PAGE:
INDIANAPOLIS, April 18, 2013 – The 2013 U.S. Championships, Aug. 15-18 at the XL Center, and the USA Gymnastics National Congress and Trade Show in Hartford, Conn., will not only showcase the best gymnastics has to offer, but they will also provide the backdrop to celebrating USA Gymnastics’ 50th anniversary. In addition, three gold-medal women’s teams – the 2012 U.S. Olympic Team, aka The Fierce Five, and the 2007 World Championships Teams for artistic gymnastics and tumbling – will be inducted into the USA Gymnastics Hall of Fame as the Class of 2013.

"Hartford is the perfect stage for celebrating our first 50 years," said Steve Penny, president of USA Gymnastics. "With the championships and the USA Gymnastics National Congress, our gymnastics community will be in Hartford to mark this occasion and the feats of this accomplished Hall of Fame class."

Prior to the 2013 class, only four teams, all gold medalists, have been inducted into the USA Gymnastics Hall of Fame: 1984 U.S. Olympic Men’s Team; 1996 U.S. Olympic Women’s Team; 1999 U.S. Men’s Double Mini-trampoline World Championships Team; and 2003 U.S. Women’s World Championships Team.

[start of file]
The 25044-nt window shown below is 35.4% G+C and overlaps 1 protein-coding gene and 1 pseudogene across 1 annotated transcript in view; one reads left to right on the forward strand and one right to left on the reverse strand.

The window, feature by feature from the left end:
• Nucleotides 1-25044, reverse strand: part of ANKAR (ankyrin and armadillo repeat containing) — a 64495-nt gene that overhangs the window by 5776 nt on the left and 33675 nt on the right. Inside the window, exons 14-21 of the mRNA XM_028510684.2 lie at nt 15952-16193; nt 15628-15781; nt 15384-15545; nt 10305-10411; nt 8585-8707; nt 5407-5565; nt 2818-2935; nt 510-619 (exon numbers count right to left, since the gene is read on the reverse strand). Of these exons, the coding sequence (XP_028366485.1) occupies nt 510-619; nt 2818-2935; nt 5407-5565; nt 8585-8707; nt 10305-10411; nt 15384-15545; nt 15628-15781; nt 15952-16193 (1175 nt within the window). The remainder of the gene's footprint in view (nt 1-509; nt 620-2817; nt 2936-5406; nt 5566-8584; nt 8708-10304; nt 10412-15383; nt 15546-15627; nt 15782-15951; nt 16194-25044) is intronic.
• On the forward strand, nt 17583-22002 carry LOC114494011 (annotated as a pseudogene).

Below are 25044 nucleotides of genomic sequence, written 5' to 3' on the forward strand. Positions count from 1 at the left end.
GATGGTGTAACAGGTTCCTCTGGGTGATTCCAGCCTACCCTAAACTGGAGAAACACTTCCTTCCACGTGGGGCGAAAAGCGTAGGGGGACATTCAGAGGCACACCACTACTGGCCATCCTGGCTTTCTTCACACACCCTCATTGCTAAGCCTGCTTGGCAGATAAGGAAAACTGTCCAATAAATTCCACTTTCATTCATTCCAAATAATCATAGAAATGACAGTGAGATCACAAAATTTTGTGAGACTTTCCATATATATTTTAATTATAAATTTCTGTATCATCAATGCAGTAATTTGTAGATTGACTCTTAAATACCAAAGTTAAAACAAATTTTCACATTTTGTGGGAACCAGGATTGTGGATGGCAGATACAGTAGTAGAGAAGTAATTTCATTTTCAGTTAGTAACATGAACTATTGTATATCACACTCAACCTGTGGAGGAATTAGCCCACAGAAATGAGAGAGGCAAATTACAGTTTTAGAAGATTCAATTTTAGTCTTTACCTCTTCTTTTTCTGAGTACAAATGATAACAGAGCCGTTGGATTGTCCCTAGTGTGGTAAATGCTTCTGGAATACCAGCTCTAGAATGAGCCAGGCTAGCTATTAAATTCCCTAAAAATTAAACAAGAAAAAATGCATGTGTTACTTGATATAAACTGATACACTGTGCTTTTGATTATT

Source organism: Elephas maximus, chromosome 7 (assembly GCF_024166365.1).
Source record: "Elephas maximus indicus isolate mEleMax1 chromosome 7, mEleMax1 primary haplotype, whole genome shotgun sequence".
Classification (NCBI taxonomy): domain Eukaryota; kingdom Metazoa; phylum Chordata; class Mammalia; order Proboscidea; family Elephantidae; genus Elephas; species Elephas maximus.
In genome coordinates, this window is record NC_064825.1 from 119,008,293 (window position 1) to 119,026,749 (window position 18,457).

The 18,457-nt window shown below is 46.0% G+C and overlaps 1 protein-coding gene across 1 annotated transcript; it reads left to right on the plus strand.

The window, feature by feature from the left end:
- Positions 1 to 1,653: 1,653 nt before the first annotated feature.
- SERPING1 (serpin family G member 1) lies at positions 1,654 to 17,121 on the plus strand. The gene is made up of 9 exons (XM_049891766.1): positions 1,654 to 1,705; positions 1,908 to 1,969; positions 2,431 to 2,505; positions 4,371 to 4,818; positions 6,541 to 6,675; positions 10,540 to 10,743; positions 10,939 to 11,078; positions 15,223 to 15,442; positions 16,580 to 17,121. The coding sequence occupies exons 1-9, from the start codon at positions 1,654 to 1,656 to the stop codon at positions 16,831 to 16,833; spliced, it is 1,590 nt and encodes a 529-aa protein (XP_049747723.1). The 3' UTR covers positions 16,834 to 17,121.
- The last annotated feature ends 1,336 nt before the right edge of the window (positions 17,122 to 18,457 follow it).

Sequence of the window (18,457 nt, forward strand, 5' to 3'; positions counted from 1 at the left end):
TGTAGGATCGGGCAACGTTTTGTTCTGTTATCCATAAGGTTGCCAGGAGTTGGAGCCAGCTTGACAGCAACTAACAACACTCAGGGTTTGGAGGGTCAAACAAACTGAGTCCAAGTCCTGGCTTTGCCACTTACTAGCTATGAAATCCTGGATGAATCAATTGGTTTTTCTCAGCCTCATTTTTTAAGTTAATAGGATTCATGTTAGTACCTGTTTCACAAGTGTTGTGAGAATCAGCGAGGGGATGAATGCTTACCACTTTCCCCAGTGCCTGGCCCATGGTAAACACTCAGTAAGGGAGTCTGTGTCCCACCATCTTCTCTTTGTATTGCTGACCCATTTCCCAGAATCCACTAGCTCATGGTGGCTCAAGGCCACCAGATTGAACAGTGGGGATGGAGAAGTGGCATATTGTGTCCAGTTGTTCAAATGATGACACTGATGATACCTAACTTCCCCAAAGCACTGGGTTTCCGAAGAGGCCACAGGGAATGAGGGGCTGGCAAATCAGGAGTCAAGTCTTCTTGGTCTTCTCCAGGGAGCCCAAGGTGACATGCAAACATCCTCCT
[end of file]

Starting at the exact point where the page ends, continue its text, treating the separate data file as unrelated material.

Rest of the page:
Plans for celebrating the 50th anniversary are still being finalized, but the efforts in Hartford are expected to include recognition of the USA Gymnastics Hall of Fame inductees, along with current Hall of Fame members from men’s and women’s gymnastics, at the competition; a dedicated website and publication; themed displays at the venue and Congress; and special hospitality opportunities. Signage for the championships will feature champions from the five decades.

"The organization’s first office opened in January 1963 and the first U.S. Gymnastics Championships were held that June," said Penny. "In Hartford, we will recognize both the milestones of USA Gymnastics and the achievements of its athletes during that time, as well as 50 years of championships."

USA Gymnastics Hall of Fame 2013 class

Here’s a brief look at the three gold-medal teams that comprise the USA Gymnastics Hall of Fame class of 2013.

2012 U.S. Women’s Gymnastics Olympic Team